Friday, 14 October 2011

The Interim Regulatory Partnership Group Meets

And the papers are here. Pretty thin, to be frank, although how much of that is down to a desire not to put sensitive matters on paper I can't say for certain.

Thursday, 13 October 2011

Duke Street

Education Investor reports that the private equity firm Duke Street are seeking to enter the UKHE market. Duke Street already have investments in the private post-secondary sector in Europe through EduServices, but their portfolio in the UK does not yet include such a company.

Wednesday, 12 October 2011

The University of Wales: more parallels with London

I posted a few days ago about the strong position which Leighton Andrews currently enjoys in relation to the future of the University of Wales. Clearly he knows that as well as I do, for he has now called for the resignation of the Chair of Council something over which - technically - he has no control whatsoever. A minister can no more arrange the resignation of a member of a chartered university's Council than he can fire a local scoutmaster.

Here, rather than Wales providing a precedent for London, London provides a precedent for Wales in the form of the London Metropolitan controversy. In that case HEFCE were put to immense difficulty to secure the resignation of the VC and Board, despite the clear case that public funds had been misallocated, the very severe consequent financial and reputational harm done to London Met, and the very strong leverage HEFCE had through control of future grant flows. In this case, the Minister controls little direct grant to the University of Wales as is (£704,000 in 2009/10), but rather more if you add the two other merger partners into the mix. Moreover whilst at London Met Governors and VC stood together, here Leighton Andrews is clearly seeking to separate them and side with the new VC as part of a new regime.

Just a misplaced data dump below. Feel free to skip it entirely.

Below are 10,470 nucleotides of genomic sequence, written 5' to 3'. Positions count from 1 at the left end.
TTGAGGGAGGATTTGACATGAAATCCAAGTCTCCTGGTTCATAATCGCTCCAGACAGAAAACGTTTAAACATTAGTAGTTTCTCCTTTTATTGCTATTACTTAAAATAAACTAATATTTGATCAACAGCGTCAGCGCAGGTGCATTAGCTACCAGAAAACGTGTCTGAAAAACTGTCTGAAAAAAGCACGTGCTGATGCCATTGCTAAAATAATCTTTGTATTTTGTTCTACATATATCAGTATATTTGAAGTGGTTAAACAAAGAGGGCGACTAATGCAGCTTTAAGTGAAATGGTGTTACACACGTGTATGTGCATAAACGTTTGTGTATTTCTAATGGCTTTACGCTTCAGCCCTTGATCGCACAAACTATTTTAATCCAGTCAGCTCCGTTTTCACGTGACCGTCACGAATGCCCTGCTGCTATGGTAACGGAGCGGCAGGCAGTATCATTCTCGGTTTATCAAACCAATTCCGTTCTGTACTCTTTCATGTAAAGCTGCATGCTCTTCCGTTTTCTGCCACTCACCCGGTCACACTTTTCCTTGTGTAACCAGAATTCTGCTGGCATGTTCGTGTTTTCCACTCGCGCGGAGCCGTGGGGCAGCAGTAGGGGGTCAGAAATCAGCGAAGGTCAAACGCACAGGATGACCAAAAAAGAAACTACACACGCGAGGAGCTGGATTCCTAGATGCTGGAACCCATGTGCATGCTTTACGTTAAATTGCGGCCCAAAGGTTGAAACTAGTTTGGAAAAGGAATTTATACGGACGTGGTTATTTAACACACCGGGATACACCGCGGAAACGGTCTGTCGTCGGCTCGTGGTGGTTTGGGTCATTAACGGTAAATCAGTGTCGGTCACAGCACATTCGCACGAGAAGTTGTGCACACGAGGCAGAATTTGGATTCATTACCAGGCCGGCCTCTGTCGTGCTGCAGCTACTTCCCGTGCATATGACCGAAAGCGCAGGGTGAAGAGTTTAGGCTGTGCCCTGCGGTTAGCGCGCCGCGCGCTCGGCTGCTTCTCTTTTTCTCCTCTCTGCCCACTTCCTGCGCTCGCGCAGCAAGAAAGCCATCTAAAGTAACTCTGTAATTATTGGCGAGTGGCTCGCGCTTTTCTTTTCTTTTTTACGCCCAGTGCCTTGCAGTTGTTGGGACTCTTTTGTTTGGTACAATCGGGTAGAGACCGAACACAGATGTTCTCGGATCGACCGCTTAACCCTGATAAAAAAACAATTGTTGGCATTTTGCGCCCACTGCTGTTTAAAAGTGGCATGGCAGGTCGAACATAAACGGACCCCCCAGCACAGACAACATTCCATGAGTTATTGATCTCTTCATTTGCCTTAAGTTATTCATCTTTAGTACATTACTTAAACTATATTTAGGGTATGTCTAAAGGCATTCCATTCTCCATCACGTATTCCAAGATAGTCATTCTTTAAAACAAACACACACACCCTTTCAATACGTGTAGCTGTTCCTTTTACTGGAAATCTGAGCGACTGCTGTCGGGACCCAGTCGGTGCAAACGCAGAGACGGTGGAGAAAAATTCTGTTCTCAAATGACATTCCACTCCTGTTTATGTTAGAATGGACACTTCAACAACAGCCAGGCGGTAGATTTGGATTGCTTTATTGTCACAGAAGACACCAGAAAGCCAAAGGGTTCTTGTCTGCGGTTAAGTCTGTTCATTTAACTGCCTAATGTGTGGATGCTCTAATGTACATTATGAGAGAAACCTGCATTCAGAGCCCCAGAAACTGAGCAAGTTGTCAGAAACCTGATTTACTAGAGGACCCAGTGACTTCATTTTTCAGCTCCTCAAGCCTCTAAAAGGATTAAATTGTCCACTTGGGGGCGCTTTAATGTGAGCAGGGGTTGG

It will be interesting to see how this plays out. Even at the time, the resistance of the London Met governors seemed astonishing to me, but here the personal responsibility of the Chair of Council is obscure at best. In England there was very strong institutional resistance to allowing the London Met case to form a precedent, but perhaps in Wales institutional leaders are going to be fired with enthusiasm?

Tuesday, 11 October 2011

The public university: what is there to defend?

Guildford-TeachingI haven't previously commented on the alternative White Paper A defence of public higher education. At least as I understand it, the alternative White Paper and the associated campaign aren't really intended to have a near-term impact on the workaday business of funding and regulating Higher Education. For instance if you search for the phrase 'student numbers' you'll only find it twice, both times in the context of descriptions of the Government's plans and intentions. I understand this as a campaign with a longer-term view aimed at developing a political narrative that challenges the market-oriented perspective that has informed recent HE policy making by pretty much all parties. (Of course market-oriented narratives don't always lead to free market policies. As the alternative WP notes, the current Government's policy is certainly not a free market policy).

Friday, 7 October 2011

More adventures in Wales

The situation in Wales continues to provide interesting illustrations of the intersection between university autonomy, regulation and pure politics.

Wednesday, 5 October 2011

The University of Wales

Like many English people, to my shame I am only intermittently aware of Wales. My reaction on reading that the University of Wales was to get out of the validation business was therefore one of bewilderment. What else does it do? This is on a par with Apple getting out of the consumer electronics business. You can see from the accounts that over £10 million of the 9/10 revenue (which was only just over £15 million in total) came from this source - more if you count the federal support grants from University of Wales member institutions and the Funding Council grants that presumably relate mostly to this function.

Saturday, 1 October 2011

The Interim Regulatory Partnership Group

HEFCE and the SLC have established an Interim Regulatory Partnership Group. The role of the group is to manage the transition to the brave new world of regulation.

HEFCE's website tells us that
at the first meeting the group agreed the following programme of work:
  • to map the current higher education system, so that there is a clear understanding of the contribution made by all the organisations and how they interact with universities, colleges and individual students
  • to review the way that data is collected and used at present.
Two points are of interest to me about this group.